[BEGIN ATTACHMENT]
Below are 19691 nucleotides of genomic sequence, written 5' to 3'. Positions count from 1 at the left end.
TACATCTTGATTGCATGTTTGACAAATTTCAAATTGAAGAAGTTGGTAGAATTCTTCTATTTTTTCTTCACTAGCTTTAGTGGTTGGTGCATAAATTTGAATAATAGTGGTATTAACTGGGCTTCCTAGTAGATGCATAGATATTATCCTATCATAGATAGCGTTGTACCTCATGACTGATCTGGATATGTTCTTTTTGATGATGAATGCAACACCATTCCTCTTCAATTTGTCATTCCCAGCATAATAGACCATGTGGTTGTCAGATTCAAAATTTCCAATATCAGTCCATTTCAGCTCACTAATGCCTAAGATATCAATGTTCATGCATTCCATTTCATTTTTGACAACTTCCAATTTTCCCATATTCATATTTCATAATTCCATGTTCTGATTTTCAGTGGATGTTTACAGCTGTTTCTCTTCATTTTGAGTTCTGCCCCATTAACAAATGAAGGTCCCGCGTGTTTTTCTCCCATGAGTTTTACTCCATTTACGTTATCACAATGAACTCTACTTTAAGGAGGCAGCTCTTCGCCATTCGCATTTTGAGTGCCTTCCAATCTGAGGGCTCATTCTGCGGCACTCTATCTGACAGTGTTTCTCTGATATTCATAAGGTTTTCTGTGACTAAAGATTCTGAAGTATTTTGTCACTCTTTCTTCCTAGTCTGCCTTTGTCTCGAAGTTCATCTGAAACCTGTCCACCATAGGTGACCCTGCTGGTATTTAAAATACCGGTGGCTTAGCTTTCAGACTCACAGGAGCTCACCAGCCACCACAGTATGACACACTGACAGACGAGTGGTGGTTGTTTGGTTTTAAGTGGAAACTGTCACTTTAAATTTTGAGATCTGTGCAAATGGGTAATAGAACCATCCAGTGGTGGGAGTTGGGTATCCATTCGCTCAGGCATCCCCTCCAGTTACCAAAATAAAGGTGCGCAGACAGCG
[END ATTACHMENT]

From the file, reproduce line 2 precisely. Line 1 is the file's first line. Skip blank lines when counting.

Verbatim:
TACATCTTGATTGCATGTTTGACAAATTTCAAATTGAAGAAGTTGGTAGAATTCTTCTATTTTTTCTTCACTAGCTTTAGTGGTTGGTGCATAAATTTGAATAATAGTGGTATTAACTGGGCTTCCTAGTAGATGCATAGATATTATCCTATCATAGATAGCGTTGTACCTCATGACTGATCTGGATATGTTCTTTTTGATGATGAATGCAACACCATTCCTCTTCAATTTGTCATTCCCAGCATAATAGACCATGTGGTTGTCAGATTCAAAATTTCCAATATCAGTCCATTTCAGCTCACTAATGCCTAAGATATCAATGTTCATGCATTCCATTTCATTTTTGACAACTTCCAATTTTCCCATATTCATATTTCATAATTCCATGTTCTGATTTTCAGTGGATGTTTACAGCTGTTTCTCTTCATTTTGAGTTCTGCCCCATTAACAAATGAAGGTCCCGCGTGTTTTTCTCCCATGAGTTTTACTCCATTTACGTTATCACAATGAACTCTACTTTAAGGAGGCAGCTCTTCGCCATTCGCATTTTGAGTGCCTTCCAATCTGAGGGCTCATTCTGCGGCACTCTATCTGACAGTGTTTCTCTGATATTCATAAGGTTTTCTGTGACTAAAGATTCTGAAGTATTTTGTCACTCTTTCTTCCTAGTCTGCCTTTGTCTCGAAGTTCATCTGAAACCTGTCCACCATAGGTGACCCTGCTGGTATTTAAAATACCGGTGGCTTAGCTTTCAGACTCACAGGAGCTCACCAGCCACCACAGTATGACACACTGACAGACGAGTGGTGGTTGTTTGGTTTTAAGTGGAAACTGTCACTTTAAATTTTGAGATCTGTGCAAATGGGTAATAGAACCATCCAGTGGTGGGAGTTGGGTATCCATTCGCTCAGGCATCCCCTCCAGTTACCAAAATAAAGGTGCGCAGACAGCG